Italy is in talks with the European Commission to devise a plan to recapitalise Italian lenders with public money limiting losses for bank investors, an EU executive spokeswoman said on Sunday.
The move would aim to help Italian lenders at risk of failing the last round of European stress tests, for which results are due on July 29, as they face a collapse in share prices and remain saddled by a mountain of bad loans that make up roughly one-third of the euro zone’s total.
“We are in contact with the Italian authorities,” a Commission spokeswoman said when asked whether Rome and the EU executive were holding talks on a possible public recapitalisation of Italian banks.
“Based on precedents, there is a number of solutions that can be put in place in full compliance with the EU rules addressing liquidity and capital shortages in banks without adverse effects on retail investors,” she added.
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Last week, the Commission authorised an Italian government plan to guarantee liquidity for banks in the event of a financial crisis.
To address capital shortages that may be revealed in the end-of-July stress test results, the Italian government is considering an injection of public money for the weakest lenders.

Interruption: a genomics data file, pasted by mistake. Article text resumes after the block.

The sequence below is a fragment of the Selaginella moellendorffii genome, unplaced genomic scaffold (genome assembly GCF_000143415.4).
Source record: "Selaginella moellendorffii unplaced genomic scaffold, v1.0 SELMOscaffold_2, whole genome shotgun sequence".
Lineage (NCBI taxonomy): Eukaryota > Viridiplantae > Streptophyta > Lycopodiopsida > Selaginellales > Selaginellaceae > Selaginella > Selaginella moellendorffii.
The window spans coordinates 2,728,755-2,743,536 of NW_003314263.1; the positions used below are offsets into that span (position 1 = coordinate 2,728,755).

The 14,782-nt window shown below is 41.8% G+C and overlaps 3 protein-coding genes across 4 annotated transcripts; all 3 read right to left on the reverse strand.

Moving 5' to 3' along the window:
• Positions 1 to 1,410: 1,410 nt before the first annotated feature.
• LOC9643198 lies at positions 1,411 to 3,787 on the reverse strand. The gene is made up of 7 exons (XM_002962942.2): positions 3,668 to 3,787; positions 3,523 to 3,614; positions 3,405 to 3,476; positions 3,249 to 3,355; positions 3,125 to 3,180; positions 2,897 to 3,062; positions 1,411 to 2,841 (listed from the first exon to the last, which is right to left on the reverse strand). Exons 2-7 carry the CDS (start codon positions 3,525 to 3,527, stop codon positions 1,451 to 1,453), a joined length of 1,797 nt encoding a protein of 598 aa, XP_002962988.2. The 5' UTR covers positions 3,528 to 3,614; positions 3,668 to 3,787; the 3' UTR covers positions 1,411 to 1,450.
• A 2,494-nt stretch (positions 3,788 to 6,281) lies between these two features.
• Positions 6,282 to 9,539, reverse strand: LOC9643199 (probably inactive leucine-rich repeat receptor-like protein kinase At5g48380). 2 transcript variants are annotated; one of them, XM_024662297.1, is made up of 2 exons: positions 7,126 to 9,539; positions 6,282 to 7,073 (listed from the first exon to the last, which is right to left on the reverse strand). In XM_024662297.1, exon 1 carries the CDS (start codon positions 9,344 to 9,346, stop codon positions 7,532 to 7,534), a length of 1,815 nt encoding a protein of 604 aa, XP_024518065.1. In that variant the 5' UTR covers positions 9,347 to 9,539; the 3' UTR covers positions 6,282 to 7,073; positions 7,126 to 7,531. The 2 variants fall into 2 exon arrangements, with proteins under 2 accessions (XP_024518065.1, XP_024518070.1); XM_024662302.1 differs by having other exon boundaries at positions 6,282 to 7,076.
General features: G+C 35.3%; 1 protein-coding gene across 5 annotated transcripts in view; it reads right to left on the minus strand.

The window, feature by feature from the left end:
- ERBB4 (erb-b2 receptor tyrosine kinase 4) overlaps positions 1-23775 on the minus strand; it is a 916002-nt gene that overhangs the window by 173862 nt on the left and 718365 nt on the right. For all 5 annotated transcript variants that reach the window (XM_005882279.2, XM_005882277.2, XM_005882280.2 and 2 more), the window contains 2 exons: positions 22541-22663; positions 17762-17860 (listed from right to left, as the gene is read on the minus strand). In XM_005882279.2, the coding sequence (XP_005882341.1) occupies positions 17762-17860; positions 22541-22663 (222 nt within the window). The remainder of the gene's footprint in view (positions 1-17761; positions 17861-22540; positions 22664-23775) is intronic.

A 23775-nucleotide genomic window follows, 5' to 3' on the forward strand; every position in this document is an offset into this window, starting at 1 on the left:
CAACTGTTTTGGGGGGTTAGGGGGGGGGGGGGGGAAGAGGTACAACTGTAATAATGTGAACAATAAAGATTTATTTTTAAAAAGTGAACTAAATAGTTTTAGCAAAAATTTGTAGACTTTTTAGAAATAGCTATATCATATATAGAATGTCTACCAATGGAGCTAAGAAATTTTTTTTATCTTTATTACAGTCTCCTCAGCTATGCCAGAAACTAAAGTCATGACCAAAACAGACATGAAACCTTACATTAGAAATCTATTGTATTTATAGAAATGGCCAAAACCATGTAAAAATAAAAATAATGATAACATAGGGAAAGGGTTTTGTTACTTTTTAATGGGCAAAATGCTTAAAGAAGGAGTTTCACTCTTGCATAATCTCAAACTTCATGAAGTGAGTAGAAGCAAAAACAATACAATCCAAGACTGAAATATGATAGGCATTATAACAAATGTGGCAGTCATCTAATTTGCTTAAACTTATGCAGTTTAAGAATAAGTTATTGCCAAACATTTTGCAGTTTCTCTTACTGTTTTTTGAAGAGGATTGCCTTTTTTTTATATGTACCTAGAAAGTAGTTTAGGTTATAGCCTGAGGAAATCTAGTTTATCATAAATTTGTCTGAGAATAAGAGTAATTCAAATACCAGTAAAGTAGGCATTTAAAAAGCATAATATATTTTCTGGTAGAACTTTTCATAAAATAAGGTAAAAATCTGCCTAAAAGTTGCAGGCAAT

One of the recipients of public money would be troubled lender Monte dei Paschi di Siena, Italian daily Corriere della Sera wrote in an unsourced report on Sunday.
The possible measure needs to be approved by the European Commission, which is in charge of overseeing the application of antitrust legislation.
EU rules on bank rescues dictate losses for bank investors, the so-called bail-in, before taxpayers’ money can be used to help a failing lender.
The rules, which have been in force since January, allow a state to directly acquire a stake in a bank that fails a stress test and cannot raise capital in the markets because of “a serious disturbance” in the domestic economy.
But the state support is unlikely to come without strings. The scheme has been already applied to rescue the main Greek banks last year.
In exchange for allowing the Greek state to acquire a stake in the private banks, the Commission required restructuring plans that forced the lenders to sell assets and cut jobs.
Holders of the banks’ bonds were forced to swap them with shares, resulting in a loss, although the operation avoided the full wiping out of their investment that may have occurred in the event of a winding down of the banks.